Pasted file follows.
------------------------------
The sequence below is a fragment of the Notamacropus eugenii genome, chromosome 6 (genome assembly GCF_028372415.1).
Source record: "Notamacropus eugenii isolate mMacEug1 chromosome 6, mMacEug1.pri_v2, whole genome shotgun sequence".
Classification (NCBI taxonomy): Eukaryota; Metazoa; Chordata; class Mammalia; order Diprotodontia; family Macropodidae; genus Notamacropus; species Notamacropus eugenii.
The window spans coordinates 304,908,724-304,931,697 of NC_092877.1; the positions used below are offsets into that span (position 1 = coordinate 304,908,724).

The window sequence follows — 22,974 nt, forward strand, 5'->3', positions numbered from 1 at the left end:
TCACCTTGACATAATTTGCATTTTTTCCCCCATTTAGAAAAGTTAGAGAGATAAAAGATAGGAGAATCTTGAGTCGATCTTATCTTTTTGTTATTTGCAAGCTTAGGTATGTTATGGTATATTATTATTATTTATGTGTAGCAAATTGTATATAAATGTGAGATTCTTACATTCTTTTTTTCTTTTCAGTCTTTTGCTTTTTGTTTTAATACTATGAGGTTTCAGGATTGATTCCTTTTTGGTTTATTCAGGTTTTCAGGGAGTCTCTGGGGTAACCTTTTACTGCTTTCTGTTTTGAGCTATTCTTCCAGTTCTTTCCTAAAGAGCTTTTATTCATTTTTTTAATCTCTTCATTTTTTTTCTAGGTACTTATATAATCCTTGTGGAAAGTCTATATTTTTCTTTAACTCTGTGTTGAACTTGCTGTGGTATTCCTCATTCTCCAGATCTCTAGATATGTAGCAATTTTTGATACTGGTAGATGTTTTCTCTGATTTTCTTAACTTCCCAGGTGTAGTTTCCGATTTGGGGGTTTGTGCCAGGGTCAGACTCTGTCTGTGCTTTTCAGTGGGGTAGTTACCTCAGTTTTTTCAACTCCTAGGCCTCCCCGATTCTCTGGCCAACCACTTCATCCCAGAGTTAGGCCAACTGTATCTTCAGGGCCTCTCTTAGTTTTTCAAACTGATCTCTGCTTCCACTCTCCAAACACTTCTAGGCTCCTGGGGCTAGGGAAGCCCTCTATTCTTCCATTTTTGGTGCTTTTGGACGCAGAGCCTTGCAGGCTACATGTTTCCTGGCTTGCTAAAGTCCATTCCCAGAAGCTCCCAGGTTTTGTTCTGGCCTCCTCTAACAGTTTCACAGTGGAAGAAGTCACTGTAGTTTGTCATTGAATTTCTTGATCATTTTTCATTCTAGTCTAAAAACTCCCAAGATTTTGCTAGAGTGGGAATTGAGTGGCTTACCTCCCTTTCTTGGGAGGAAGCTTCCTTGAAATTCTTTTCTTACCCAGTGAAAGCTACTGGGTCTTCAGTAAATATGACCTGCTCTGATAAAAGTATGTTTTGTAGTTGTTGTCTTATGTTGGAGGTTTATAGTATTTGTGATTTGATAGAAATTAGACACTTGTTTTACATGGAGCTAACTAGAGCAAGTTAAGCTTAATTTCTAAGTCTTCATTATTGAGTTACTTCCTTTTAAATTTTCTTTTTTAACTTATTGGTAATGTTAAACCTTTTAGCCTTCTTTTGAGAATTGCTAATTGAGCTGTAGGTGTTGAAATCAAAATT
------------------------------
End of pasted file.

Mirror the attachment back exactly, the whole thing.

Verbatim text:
The sequence below is a fragment of the Notamacropus eugenii genome, chromosome 6 (genome assembly GCF_028372415.1).
Source record: "Notamacropus eugenii isolate mMacEug1 chromosome 6, mMacEug1.pri_v2, whole genome shotgun sequence".
Classification (NCBI taxonomy): Eukaryota; Metazoa; Chordata; class Mammalia; order Diprotodontia; family Macropodidae; genus Notamacropus; species Notamacropus eugenii.
The window spans coordinates 304,908,724-304,931,697 of NC_092877.1; the positions used below are offsets into that span (position 1 = coordinate 304,908,724).

The window sequence follows — 22,974 nt, forward strand, 5'->3', positions numbered from 1 at the left end:
TCACCTTGACATAATTTGCATTTTTTCCCCCATTTAGAAAAGTTAGAGAGATAAAAGATAGGAGAATCTTGAGTCGATCTTATCTTTTTGTTATTTGCAAGCTTAGGTATGTTATGGTATATTATTATTATTTATGTGTAGCAAATTGTATATAAATGTGAGATTCTTACATTCTTTTTTTCTTTTCAGTCTTTTGCTTTTTGTTTTAATACTATGAGGTTTCAGGATTGATTCCTTTTTGGTTTATTCAGGTTTTCAGGGAGTCTCTGGGGTAACCTTTTACTGCTTTCTGTTTTGAGCTATTCTTCCAGTTCTTTCCTAAAGAGCTTTTATTCATTTTTTTAATCTCTTCATTTTTTTTCTAGGTACTTATATAATCCTTGTGGAAAGTCTATATTTTTCTTTAACTCTGTGTTGAACTTGCTGTGGTATTCCTCATTCTCCAGATCTCTAGATATGTAGCAATTTTTGATACTGGTAGATGTTTTCTCTGATTTTCTTAACTTCCCAGGTGTAGTTTCCGATTTGGGGGTTTGTGCCAGGGTCAGACTCTGTCTGTGCTTTTCAGTGGGGTAGTTACCTCAGTTTTTTCAACTCCTAGGCCTCCCCGATTCTCTGGCCAACCACTTCATCCCAGAGTTAGGCCAACTGTATCTTCAGGGCCTCTCTTAGTTTTTCAAACTGATCTCTGCTTCCACTCTCCAAACACTTCTAGGCTCCTGGGGCTAGGGAAGCCCTCTATTCTTCCATTTTTGGTGCTTTTGGACGCAGAGCCTTGCAGGCTACATGTTTCCTGGCTTGCTAAAGTCCATTCCCAGAAGCTCCCAGGTTTTGTTCTGGCCTCCTCTAACAGTTTCACAGTGGAAGAAGTCACTGTAGTTTGTCATTGAATTTCTTGATCATTTTTCATTCTAGTCTAAAAACTCCCAAGATTTTGCTAGAGTGGGAATTGAGTGGCTTACCTCCCTTTCTTGGGAGGAAGCTTCCTTGAAATTCTTTTCTTACCCAGTGAAAGCTACTGGGTCTTCAGTAAATATGACCTGCTCTGATAAAAGTATGTTTTGTAGTTGTTGTCTTATGTTGGAGGTTTATAGTATTTGTGATTTGATAGAAATTAGACACTTGTTTTACATGGAGCTAACTAGAGCAAGTTAAGCTTAATTTCTAAGTCTTCATTATTGAGTTACTTCCTTTTAAATTTTCTTTTTTAACTTATTGGTAATGTTAAACCTTTTAGCCTTCTTTTGAGAATTGCTAATTGAGCTGTAGGTGTTGAAATCAAAATT